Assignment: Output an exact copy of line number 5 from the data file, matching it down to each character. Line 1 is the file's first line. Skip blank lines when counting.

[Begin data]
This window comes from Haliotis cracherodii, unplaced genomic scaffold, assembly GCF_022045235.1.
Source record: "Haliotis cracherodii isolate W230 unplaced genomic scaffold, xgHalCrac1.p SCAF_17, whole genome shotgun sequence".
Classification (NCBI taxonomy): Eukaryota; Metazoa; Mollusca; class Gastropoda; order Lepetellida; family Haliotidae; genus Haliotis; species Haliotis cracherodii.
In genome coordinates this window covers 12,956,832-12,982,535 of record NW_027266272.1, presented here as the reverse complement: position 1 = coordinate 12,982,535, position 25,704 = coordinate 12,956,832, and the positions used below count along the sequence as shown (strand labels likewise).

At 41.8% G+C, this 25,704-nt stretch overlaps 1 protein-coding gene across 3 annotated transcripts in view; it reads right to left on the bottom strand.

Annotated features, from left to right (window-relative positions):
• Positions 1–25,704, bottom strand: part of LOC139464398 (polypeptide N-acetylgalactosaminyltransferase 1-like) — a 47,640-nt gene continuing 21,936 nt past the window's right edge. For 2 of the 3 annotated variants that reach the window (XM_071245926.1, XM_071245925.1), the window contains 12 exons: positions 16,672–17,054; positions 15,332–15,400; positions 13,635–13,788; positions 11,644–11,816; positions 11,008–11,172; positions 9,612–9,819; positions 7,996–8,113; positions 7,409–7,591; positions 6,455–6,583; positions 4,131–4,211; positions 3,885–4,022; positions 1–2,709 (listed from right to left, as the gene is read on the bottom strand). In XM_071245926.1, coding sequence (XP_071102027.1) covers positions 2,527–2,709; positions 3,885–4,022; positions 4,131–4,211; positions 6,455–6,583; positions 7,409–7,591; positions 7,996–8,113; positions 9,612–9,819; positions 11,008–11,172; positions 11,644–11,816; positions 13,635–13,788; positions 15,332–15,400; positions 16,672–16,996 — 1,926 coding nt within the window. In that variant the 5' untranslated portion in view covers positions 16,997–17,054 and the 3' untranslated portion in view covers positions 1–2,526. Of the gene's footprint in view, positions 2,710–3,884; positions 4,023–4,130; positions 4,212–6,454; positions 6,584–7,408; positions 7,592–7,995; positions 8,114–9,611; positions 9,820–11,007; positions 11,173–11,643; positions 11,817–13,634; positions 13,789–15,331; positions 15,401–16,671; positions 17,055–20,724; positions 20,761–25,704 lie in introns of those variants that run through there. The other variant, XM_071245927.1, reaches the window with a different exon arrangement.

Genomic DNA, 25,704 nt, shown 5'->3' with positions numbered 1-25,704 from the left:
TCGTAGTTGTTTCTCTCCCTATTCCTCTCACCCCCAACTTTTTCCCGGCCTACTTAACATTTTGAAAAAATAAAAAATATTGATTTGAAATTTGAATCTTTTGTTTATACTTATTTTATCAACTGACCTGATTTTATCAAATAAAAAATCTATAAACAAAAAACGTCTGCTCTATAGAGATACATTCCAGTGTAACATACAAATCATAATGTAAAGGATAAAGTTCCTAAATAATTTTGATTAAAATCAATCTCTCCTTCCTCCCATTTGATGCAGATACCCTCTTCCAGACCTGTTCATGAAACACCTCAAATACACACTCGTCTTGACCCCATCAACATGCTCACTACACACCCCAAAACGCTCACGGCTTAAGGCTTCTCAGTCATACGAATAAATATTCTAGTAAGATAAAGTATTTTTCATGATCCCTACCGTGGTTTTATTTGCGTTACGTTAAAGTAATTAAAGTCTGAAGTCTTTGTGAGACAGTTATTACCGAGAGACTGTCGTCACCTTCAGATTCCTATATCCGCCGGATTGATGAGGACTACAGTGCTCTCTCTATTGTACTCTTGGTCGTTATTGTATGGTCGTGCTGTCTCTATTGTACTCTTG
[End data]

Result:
At 41.8% G+C, this 25,704-nt stretch overlaps 1 protein-coding gene across 3 annotated transcripts in view; it reads right to left on the bottom strand.